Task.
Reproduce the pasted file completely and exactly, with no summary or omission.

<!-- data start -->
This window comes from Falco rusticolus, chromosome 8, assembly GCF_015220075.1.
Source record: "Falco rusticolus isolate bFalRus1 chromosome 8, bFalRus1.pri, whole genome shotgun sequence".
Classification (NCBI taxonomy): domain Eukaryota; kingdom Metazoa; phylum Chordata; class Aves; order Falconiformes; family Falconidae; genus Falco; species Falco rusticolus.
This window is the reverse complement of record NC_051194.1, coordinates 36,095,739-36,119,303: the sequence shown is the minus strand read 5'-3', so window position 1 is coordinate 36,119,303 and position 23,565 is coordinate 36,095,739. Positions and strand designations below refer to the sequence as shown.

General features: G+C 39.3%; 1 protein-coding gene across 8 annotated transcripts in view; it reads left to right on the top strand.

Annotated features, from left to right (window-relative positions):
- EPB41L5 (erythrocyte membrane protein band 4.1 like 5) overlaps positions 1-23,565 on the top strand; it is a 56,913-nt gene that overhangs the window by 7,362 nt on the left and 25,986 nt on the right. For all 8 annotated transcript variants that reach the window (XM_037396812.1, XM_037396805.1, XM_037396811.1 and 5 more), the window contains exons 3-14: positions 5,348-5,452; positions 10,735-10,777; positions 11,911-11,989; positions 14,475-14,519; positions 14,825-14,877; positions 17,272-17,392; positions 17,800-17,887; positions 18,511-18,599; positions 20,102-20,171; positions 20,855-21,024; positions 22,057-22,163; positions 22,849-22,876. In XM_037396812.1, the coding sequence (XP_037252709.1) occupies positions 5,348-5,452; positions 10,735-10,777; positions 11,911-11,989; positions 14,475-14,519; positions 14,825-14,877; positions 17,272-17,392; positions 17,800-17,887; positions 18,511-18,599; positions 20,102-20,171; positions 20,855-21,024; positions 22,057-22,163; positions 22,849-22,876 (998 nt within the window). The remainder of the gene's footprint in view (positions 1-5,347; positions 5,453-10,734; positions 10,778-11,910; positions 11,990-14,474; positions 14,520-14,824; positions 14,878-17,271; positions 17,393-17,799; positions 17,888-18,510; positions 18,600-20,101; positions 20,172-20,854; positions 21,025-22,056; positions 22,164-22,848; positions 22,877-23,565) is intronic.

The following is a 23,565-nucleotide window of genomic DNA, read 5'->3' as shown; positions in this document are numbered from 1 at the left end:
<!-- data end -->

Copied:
This window comes from Falco rusticolus, chromosome 8, assembly GCF_015220075.1.
Source record: "Falco rusticolus isolate bFalRus1 chromosome 8, bFalRus1.pri, whole genome shotgun sequence".
Classification (NCBI taxonomy): domain Eukaryota; kingdom Metazoa; phylum Chordata; class Aves; order Falconiformes; family Falconidae; genus Falco; species Falco rusticolus.
This window is the reverse complement of record NC_051194.1, coordinates 36,095,739-36,119,303: the sequence shown is the minus strand read 5'-3', so window position 1 is coordinate 36,119,303 and position 23,565 is coordinate 36,095,739. Positions and strand designations below refer to the sequence as shown.

General features: G+C 39.3%; 1 protein-coding gene across 8 annotated transcripts in view; it reads left to right on the top strand.

Annotated features, from left to right (window-relative positions):
- EPB41L5 (erythrocyte membrane protein band 4.1 like 5) overlaps positions 1-23,565 on the top strand; it is a 56,913-nt gene that overhangs the window by 7,362 nt on the left and 25,986 nt on the right. For all 8 annotated transcript variants that reach the window (XM_037396812.1, XM_037396805.1, XM_037396811.1 and 5 more), the window contains exons 3-14: positions 5,348-5,452; positions 10,735-10,777; positions 11,911-11,989; positions 14,475-14,519; positions 14,825-14,877; positions 17,272-17,392; positions 17,800-17,887; positions 18,511-18,599; positions 20,102-20,171; positions 20,855-21,024; positions 22,057-22,163; positions 22,849-22,876. In XM_037396812.1, the coding sequence (XP_037252709.1) occupies positions 5,348-5,452; positions 10,735-10,777; positions 11,911-11,989; positions 14,475-14,519; positions 14,825-14,877; positions 17,272-17,392; positions 17,800-17,887; positions 18,511-18,599; positions 20,102-20,171; positions 20,855-21,024; positions 22,057-22,163; positions 22,849-22,876 (998 nt within the window). The remainder of the gene's footprint in view (positions 1-5,347; positions 5,453-10,734; positions 10,778-11,910; positions 11,990-14,474; positions 14,520-14,824; positions 14,878-17,271; positions 17,393-17,799; positions 17,888-18,510; positions 18,600-20,101; positions 20,172-20,854; positions 21,025-22,056; positions 22,164-22,848; positions 22,877-23,565) is intronic.

The following is a 23,565-nucleotide window of genomic DNA, read 5'->3' as shown; positions in this document are numbered from 1 at the left end: